By Dee-Dee Santa Cruz-Espina
How would you feel if, after snooping on your partner’s social network account, you read a message (sent by your partner) that went: “You must be my soulmate! I feel so bloody connected to you, even though we haven’t slept together xxxx.”
In this time of social network, has this emotion changed between men and women? Is it still true that males show more pronounced responses to sexual infidelity and females to emotional infidelity, as evolutionary psychologists have documented before?
Either your partner was the sender or the receiver, and the message had either an emotional or a sexual undertone, has an implication on how your jealous behavior will manifest. You, as a man or a woman, will feel differently depending on the context of the message.
For many years, evolutionary psychologists have studied how males and females manifest jealousy, in their work to explain humans’ mental and psychological traits that drive adaptation.
A recent study indicated that men and women show their jealous behavior in the same way when they discover their partner has been cheating on them online or offline.
The investigation, conducted by Michael Dunn and Gemma Billett of Cardiff Metropolitan University in the UK, was undertaken in the “context of growing concern relating to relationship dissolution and partner-initiated domestic violence.”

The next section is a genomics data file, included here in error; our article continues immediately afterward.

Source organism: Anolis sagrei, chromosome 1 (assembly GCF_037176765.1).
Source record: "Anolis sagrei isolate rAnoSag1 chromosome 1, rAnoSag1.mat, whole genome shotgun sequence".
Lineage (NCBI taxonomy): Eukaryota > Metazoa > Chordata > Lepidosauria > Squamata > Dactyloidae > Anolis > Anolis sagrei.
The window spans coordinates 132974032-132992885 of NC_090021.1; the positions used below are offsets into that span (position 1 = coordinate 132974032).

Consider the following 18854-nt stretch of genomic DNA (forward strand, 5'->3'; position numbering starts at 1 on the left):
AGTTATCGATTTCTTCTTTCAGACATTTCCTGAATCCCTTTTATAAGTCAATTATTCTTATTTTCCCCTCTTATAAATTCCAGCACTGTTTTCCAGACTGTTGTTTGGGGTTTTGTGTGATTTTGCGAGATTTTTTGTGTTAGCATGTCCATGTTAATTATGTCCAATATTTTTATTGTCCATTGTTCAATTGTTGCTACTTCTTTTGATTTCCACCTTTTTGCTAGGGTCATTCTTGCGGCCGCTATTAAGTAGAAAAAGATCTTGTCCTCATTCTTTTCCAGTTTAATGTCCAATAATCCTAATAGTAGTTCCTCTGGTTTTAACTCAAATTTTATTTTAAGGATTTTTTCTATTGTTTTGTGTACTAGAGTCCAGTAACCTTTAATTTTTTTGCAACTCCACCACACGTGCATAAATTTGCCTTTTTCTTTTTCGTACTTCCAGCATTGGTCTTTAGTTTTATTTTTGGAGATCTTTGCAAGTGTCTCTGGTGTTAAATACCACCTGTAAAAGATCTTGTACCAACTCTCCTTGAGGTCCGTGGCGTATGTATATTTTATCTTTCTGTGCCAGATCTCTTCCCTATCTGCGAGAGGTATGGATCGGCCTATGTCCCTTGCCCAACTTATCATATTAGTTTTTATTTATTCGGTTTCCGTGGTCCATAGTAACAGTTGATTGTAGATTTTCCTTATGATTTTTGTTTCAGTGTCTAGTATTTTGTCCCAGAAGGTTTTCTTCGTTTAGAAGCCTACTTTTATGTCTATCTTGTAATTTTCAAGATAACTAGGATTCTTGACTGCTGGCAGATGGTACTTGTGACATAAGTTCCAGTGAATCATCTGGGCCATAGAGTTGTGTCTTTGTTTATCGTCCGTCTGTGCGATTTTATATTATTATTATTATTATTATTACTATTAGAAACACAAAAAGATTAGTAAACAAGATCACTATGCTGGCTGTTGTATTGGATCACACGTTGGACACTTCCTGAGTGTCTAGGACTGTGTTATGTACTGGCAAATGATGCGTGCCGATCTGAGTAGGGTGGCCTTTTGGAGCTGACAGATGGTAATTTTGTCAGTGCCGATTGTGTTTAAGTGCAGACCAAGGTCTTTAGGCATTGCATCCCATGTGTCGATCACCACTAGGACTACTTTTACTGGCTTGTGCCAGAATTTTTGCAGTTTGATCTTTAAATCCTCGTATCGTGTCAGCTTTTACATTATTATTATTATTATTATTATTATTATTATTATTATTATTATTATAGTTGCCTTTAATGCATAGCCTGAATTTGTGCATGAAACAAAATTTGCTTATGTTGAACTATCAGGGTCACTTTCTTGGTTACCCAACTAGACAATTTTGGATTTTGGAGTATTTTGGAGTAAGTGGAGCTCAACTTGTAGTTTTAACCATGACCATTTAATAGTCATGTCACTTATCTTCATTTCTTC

They looked at the responses of male and female subjects who were asked to imagine infidelity while snooping on their partner’s Facebook messenger and reading sent or received messages that were ‘infidelity-revealing.’ The infidelity scenarios presented were either emotional or sexual.
One example of such message, earlier given as an example, that depicted emotional infidelity was: “You must be my soulmate! I feel so bloody connected to you, even though we haven’t slept together xxxx,” which was ‘received by same-sex rival and sent by participant’s partner.’
The responses were recorded in terms of distress levels (0-10) when reading the messages.
The study found that men recorded higher distress levels when reading messages that depicted sexual infidelity than those that portrayed emotional infidelity. Women, on the other hand, felt more distressed than men when reading emotional messages.
Moreover, the study revealed that the jealous behavior of women also depended on who was sending the message. For example, they felt more upset when discovering a message sent by a female rival when compared to one sent by the male partner.
It is evident therefore, the study indicated, that there is “broad support for the evolutionary interpretation of sex differences in jealousy” in relation to previous findings.
The Social Media Infidelity-Related Behaviors
Researchers have devised a scale called the SMIRB, or the Social Media Infidelity-Related (IR) Behaviors, which is a set of seven questions formulated specifically for their latest research on online infidelity in marital/cohabiting relationships.
The researchers, Brandon T. McDaniel, Jaclyn Cravens, and Michelle Drouin, used those questions to look at the extent of engagement among married couples in IR behaviors as well as the possible underlying roots of such behaviors.
One such item in the seven-question list was: ‘I would feel uncomfortable if my spouse/partner read my chats, comments, and messages to others on social networking sites,’ the answer to which, according to the investigators, is a type of behavior in which those who are unfaithful might engage.